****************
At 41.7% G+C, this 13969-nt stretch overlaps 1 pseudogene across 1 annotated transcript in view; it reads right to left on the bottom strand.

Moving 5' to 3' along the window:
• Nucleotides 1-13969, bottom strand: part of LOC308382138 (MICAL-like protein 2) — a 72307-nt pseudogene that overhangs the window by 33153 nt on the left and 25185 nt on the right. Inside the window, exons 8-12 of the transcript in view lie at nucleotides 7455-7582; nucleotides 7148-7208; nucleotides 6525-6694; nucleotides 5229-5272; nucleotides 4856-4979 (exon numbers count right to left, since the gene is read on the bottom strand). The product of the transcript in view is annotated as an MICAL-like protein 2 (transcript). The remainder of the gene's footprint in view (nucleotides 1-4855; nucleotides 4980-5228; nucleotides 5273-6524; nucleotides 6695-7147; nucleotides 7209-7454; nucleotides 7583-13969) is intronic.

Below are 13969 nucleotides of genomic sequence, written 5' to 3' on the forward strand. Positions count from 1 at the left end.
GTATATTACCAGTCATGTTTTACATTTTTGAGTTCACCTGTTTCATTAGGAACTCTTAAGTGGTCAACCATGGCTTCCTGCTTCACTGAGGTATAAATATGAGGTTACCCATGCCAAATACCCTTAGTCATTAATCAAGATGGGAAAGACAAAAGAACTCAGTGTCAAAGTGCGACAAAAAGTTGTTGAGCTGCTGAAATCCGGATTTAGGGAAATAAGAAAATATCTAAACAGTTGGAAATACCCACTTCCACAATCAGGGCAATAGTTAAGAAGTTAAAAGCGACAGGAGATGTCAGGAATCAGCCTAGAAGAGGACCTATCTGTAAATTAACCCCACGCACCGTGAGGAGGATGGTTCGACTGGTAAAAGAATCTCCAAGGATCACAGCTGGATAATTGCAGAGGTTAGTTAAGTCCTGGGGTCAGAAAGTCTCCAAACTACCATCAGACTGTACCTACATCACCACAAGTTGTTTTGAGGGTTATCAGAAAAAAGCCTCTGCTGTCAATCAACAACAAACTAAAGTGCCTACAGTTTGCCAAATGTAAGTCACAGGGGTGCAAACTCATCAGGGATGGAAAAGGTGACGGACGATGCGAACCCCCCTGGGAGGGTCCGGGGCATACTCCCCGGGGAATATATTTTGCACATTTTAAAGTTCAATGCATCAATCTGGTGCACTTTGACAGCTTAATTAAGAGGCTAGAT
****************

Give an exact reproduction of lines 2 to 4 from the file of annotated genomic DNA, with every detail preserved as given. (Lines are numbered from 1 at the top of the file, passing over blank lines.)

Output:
Moving 5' to 3' along the window:
• Nucleotides 1-13969, bottom strand: part of LOC308382138 (MICAL-like protein 2) — a 72307-nt pseudogene that overhangs the window by 33153 nt on the left and 25185 nt on the right. Inside the window, exons 8-12 of the transcript in view lie at nucleotides 7455-7582; nucleotides 7148-7208; nucleotides 6525-6694; nucleotides 5229-5272; nucleotides 4856-4979 (exon numbers count right to left, since the gene is read on the bottom strand). The product of the transcript in view is annotated as an MICAL-like protein 2 (transcript). The remainder of the gene's footprint in view (nucleotides 1-4855; nucleotides 4980-5228; nucleotides 5273-6524; nucleotides 6695-7147; nucleotides 7209-7454; nucleotides 7583-13969) is intronic.

Below are 13969 nucleotides of genomic sequence, written 5' to 3' on the forward strand. Positions count from 1 at the left end.